I’ve have been using Insteon for my home automation for about 10 years. Unfortunately, the future does not look bright for Insteon, so I decided to start migrating over to ZWave and Zigbee as my Insteon modules fail.
Wanting to do that lead me to OpenHAB, which I wish I knew about sooner. Got my Insteon network up and running on it and bought my first ZWave device… currently waiting for it to get into the database.
Sorry for the long story… but I’ve started looking at ZWave or Zigbee plugs and since I am such a beginner with them I was wondering if these modules typically have “load sensing”? I’ve searched and search about that and find nothing talking about load sensing.
(Load sensing – if the module is off, but you flip the plugged-ind lamp’s switch from on to off to on, it flips the module on, – and notifies the hub)
It seems essential… and so I’m wondering if I’m just using the wrong term for it when I search.
If you’re in North America, Zooz makes some Z-Wave plugs with energy monitoring. However, your description of the behaviour doesn’t quite make sense to me.
If the module is off, flipping that lamp switch would do nothing, because there’s no power being delivered to the lamp. It would be as if the lamp was unplugged. I think you actually want the module to always be on, so that you can flip the lampswitch and have the module react to the change in energy use. So, you’re just using the module as a measuring tool, and not as a switch.
The module would send its energy readings to openHAB, and you would have rules that are triggered by the energy going above or below thresholds.
Why do you want to control the lamp switch, though? If you do that, then you never have automated control over the lamp and it will always be a manual on/off device. Most people go the other way and leave the lamp switch on, so that they can control the lamp’s behaviour through openHAB.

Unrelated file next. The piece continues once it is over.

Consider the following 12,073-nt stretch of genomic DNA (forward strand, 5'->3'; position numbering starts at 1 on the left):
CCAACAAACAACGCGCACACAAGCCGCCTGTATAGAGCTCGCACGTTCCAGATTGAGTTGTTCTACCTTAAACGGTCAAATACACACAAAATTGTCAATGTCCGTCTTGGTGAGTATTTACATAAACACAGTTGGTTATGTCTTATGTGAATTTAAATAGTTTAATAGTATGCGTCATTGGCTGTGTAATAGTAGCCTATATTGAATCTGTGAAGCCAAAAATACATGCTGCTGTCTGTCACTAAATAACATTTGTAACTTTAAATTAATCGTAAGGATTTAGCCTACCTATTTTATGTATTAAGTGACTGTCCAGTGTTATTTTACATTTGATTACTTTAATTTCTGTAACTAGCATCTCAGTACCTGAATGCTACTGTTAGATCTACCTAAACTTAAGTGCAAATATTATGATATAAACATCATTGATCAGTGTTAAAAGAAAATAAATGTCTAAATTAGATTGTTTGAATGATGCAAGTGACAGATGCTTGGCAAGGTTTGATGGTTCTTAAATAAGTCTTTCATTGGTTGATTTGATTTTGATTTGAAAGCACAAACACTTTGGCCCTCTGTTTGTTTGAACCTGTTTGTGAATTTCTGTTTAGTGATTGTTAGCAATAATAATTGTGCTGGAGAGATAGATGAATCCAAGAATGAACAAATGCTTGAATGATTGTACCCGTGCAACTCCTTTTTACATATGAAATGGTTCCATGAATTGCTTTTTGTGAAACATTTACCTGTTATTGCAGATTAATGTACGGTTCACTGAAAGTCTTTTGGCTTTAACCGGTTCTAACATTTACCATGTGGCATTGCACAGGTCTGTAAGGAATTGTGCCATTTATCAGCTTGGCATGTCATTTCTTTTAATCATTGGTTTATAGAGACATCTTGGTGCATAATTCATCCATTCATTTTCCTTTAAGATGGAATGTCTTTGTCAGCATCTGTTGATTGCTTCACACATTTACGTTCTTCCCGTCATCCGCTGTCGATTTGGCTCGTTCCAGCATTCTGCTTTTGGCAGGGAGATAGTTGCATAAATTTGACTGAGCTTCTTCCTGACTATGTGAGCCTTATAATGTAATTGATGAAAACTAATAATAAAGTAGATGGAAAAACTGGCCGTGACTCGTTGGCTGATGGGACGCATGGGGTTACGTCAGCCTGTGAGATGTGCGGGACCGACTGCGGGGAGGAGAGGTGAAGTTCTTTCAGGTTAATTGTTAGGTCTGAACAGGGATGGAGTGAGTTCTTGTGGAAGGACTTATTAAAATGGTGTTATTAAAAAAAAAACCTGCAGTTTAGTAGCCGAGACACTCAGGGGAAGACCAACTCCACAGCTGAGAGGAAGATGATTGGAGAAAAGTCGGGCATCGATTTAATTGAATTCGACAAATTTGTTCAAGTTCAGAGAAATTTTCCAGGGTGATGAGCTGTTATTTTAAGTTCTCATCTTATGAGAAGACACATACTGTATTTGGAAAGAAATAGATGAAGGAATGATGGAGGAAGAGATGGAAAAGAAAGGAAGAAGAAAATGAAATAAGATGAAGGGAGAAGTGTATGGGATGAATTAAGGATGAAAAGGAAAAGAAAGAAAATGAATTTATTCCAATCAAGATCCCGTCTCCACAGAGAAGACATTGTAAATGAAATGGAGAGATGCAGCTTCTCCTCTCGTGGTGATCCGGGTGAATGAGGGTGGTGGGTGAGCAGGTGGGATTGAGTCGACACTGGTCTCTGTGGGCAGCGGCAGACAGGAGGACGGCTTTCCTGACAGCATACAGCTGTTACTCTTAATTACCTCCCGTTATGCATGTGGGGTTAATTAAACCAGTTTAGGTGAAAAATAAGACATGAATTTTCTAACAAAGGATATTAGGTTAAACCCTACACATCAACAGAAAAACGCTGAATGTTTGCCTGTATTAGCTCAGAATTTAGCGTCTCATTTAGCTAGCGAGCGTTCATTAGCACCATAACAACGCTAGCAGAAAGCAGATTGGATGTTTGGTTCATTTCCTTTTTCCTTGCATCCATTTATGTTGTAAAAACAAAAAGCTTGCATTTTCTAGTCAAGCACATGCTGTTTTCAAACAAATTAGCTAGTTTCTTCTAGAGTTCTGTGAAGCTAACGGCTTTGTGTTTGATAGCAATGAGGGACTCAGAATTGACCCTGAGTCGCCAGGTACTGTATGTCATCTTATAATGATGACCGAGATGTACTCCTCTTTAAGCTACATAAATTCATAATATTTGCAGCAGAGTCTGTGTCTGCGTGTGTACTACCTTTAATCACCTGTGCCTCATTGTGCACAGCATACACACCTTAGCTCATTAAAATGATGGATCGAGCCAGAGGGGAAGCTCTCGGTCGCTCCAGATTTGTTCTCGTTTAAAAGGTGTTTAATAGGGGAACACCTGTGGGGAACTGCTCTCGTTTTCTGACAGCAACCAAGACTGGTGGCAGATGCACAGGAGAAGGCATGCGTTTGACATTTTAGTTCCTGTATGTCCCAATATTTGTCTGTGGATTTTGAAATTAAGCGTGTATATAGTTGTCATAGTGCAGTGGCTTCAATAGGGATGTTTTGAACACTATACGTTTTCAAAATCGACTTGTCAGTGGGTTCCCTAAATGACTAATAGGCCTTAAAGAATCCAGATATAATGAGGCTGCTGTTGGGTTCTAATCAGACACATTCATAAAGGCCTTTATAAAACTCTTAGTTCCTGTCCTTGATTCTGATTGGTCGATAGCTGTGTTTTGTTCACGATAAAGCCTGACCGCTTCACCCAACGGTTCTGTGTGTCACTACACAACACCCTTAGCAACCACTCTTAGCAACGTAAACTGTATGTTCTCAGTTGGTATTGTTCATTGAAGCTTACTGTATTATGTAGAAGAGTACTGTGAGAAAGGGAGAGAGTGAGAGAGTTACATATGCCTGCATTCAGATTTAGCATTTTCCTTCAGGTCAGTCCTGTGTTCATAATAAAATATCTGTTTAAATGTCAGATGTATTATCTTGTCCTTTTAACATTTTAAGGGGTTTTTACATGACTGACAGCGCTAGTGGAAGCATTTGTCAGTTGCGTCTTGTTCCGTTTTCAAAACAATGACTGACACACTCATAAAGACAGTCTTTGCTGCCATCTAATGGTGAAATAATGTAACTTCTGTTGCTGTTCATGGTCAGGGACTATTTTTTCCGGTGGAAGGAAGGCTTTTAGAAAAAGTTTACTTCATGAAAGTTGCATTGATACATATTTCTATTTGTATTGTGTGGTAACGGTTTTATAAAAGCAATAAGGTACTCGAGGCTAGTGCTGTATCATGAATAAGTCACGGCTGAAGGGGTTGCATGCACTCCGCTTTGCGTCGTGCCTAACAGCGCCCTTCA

Admittedly I’m trying to find a common Insteon feature in a Zwave or Zigbee device… But this is how it works.
The Insteon Appliance module has load sensing capability… That is-- You plug your lamp in to it, make sure the lamp switch is on, and so the lamp is now controllable by the module… With load sensing, the module, while off, sends a small voltage through the lamp… so now, while the module is off (lamp switch still on), the light is off — but if you toggle the lamp switch from on to off to on… the module senses that and goes sets it’s output to full on
Ah, I get it now. Sorry, I was having trouble picturing it. I see the advantage, since you can still control the light manually by flicking it off-on quickly.
I haven’t personally heard of that before, so it sounds very specific to Insteon. However, I don’t have an energy-monitoring smart plug, so it’s very possible that one can replicate this behaviour. If Zooz is available in your area, send them an email. They’re typically very responsive.
If you do find one, please share. I could see this being useful.
Not only does it allow you to turn the lamp on by flipping the switch… It allows me to have my number 1 use case for lamps… That is-- I really only want to control turning them off. With load sensing, it allows non-home-automation-hacker types (normal people) to just use the lamp switch as normal… If they decide to turn it off, I’m mostly happy… if they turn it on – my routines can shut it off when it is no longer needed to be on.
Oh. I forgot to mention the one caveat. With load sensing enabled, a small voltage is always running through the lamp when off. This is fine for high wattage bulbs, like incandescent and CFL, but for low wattage LED bulbs, they may glow a bit when the module is off.
Thanks! I may just buy one to try it. The manual for it does not mention load sensing, but there is the parameter for it… So now I know I should look at the database entry for any modules to get a better idea of their functions.
Hi, @smorgana I did you ever find what you were looking for? I am in the same boat looking for insteon alternative with load sensing for all the reasons you describe. any luck? what was your final solution